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« Reply #160 on: September 07, 2022, 12:29:02 PM »

Another unfortunate aspect of the whole failed Paley sessions is that not only could they have had potential commercial success, but they were also beginning to get "street cred"(for lack of a better term) with indie artists and fans, and that could have proved to be a very valuable asset. More so than being noticed by "mainstream" media. The same thing is happening right now today too, but I think it may be far to late to matter much.

And if the guys over the years, and certainly in the 90s, didn't have much of a grasp on what was "commercial", they had even less ability to discern what would get them "street cred", and they certainly didn't care and in some cases still don't (see: Mike and the 2012 reunion).

The guys, including Carl, seemed to not give much notice to the then-burgeoning indie/nerd scene concerning their music.
I was the same. Sure, I heard scattered comments about the Beach Boys from the alternative music world - and there was that Sub Pop single released as a preview of the PS box. But the people I knew that were into the whole indie/alternative scene were not Beach Boys fans. If it didn't have guitars with amps turned up to 11, screaming yelling vocals, pounding drums, and lyrics about suicide and heroin addiction, they weren't interested. Oh, I tried to get them interested, but no luck. Pet Sounds, for example, widely praised in the rock press - the music is far too mellow for that crowd. Jimi Hendrix - they could relate to that. Fuzzed out, heavy guitars, trippy lyrics, heavy beat; contrast that with "God Only Knows". 'Oh, this is sweet, pretty - I hate it!" I was always reading that so-and-so claimed the Beach Boys, or at least name checked Brian Wilson as an influence - but I sure didn't hear it in their music. I got so bombarded by heavy alternative rock and metal from the people around me, my personal taste went more towards A/C - something to calm down with.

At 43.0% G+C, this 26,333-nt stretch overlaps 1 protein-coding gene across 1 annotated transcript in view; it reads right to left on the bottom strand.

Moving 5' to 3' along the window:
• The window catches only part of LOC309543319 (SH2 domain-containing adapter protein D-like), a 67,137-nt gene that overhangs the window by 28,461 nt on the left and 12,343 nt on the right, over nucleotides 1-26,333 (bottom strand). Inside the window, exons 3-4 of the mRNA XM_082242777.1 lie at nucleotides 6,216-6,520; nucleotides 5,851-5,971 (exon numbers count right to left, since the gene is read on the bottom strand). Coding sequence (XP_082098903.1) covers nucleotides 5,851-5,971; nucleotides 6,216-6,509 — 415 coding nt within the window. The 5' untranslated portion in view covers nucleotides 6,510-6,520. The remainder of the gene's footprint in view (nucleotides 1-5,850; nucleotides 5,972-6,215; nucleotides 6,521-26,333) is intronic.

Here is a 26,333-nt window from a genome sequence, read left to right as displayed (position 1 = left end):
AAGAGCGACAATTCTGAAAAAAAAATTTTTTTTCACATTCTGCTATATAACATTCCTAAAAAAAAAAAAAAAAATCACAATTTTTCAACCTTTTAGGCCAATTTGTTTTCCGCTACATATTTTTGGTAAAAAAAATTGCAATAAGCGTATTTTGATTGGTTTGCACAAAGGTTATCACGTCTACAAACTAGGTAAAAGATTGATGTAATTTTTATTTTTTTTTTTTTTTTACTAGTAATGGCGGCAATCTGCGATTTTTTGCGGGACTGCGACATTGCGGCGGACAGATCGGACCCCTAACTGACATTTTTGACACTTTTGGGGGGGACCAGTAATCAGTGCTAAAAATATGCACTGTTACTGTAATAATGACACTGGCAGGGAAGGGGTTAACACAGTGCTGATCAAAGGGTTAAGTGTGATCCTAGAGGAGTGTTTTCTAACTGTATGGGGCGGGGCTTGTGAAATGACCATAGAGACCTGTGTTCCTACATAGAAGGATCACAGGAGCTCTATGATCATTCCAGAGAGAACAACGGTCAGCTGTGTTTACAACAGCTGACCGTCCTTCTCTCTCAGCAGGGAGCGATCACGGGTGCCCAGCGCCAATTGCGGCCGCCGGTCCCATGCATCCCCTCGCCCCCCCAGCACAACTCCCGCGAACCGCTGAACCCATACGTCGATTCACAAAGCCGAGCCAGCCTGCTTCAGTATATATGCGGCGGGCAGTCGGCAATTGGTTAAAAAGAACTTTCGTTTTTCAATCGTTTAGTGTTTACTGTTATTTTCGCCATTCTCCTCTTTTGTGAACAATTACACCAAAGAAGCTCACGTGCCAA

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« Reply #161 on: September 07, 2022, 12:52:13 PM »

One of the big mysteries is how it was reported at the time that Carl was enthusiastic about the new tracks and was working on them, then he was the one who pulled the plug. I've never seen it discussed why he made that decision after his initial enthusiasm.

I don't know that anybody needed to pull the plug, as it wasn't an ironclad "album project" with a record deal, etc. It sounds like it was exploratory similar to what they did in May 2011 recording that "Do It Again" remake just to see if they could record a track and survive being in the room recording together.